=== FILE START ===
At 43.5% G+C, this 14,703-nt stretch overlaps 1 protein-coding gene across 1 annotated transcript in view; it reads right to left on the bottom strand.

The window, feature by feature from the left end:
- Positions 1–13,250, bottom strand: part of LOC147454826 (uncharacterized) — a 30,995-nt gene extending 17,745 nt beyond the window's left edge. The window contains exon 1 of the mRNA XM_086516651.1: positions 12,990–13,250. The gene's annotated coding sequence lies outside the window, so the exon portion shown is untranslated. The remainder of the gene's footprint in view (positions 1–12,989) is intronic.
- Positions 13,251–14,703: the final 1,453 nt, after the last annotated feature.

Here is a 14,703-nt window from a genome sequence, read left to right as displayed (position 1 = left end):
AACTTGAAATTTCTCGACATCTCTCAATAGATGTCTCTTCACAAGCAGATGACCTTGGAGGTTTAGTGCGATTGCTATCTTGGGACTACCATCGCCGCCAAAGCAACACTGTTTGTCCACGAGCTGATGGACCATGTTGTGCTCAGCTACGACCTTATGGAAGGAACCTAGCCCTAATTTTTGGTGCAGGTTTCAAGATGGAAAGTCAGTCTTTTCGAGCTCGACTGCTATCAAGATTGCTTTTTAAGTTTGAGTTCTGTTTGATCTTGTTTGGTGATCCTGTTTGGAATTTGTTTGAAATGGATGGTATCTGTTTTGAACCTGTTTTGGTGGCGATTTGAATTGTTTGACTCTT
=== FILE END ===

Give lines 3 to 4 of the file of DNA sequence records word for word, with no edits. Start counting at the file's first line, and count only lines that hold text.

- Positions 1–13,250, bottom strand: part of LOC147454826 (uncharacterized) — a 30,995-nt gene extending 17,745 nt beyond the window's left edge. The window contains exon 1 of the mRNA XM_086516651.1: positions 12,990–13,250. The gene's annotated coding sequence lies outside the window, so the exon portion shown is untranslated. The remainder of the gene's footprint in view (positions 1–12,989) is intronic.
- Positions 13,251–14,703: the final 1,453 nt, after the last annotated feature.